While the Nintendo Switch is producing some big numbers in its own right, Nintendo is also benefitting from its classic gaming audience. On the heels of the NES Classic Edition selling 2.3 million units in its lifetime, the SNES Classic Edition is making its own records.
The company has noted that the recently released SNES package, which includes 21 games and two controllers, has sold four million units worldwide thus far. That’s nearly double the number of NES Classics, mainly thanks to Nintendo ramping up its production.
And the company isn’t intending on slowing it down anytime soon. It’s confirmed that it will continue production of the SNES Classic, while also resuming production of the NES Classic Edition sometime this summer, so players can enjoy both systems in the convenience of their home.
Nintendo president Tatsumi Kimishima noted that these consoles are actually good for the video game industry, as well as generating interest in the Nintendo Switch. He noted, “We view them as an opportunity to garner interest in Nintendo Switch from those who have not interacted with video games in a long time, or ever.”
While the Nintendo Switch hasn’t gotten too many classic Nintendo games as of yet (Vs. Super Mario Bros. did just release for the system last Christmas), that’ll change soon enough when the company launches its online service this September. As part of the service, it’ll be introducing various classics that members can play on demand, online with friends or as part of their library. The details for this haven’t been completely laid out yet, but it sounds very promising.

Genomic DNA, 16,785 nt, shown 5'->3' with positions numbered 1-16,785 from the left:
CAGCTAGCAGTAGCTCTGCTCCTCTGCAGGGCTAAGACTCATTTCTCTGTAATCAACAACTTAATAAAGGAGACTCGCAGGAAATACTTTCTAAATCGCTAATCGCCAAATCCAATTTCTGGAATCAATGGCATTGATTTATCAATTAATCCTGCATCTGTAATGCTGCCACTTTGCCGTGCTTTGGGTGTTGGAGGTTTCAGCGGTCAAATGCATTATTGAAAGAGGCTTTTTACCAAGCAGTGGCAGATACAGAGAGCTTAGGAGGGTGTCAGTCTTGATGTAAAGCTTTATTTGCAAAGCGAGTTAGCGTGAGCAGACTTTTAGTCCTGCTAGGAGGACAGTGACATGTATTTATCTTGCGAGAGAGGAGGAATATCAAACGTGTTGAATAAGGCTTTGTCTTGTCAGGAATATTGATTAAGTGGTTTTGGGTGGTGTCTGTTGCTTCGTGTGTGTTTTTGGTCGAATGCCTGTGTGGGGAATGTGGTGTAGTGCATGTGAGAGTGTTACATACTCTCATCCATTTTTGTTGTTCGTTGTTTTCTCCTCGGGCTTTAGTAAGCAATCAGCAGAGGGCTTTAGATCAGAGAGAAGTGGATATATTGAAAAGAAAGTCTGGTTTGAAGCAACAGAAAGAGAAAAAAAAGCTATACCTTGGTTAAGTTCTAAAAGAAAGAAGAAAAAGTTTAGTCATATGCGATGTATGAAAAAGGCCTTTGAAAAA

The SNES Classic Edition has been gaining huge buzz since its release last year, fueled by the inclusion of the never-released Star Fox 2, as well as twenty other classics like Donkey Kong Country, Super Mario World, Secret of Mana and Street Fighter II Turbo. Even with a lower game count than the NES Classic Edition (which clocked in with 30 games), it’s been doing quite well in the community.
And who knows, Nintendo might just continue the trend this year by announcing a Nintendo 64 Classic around E3 time. Fingers crossed!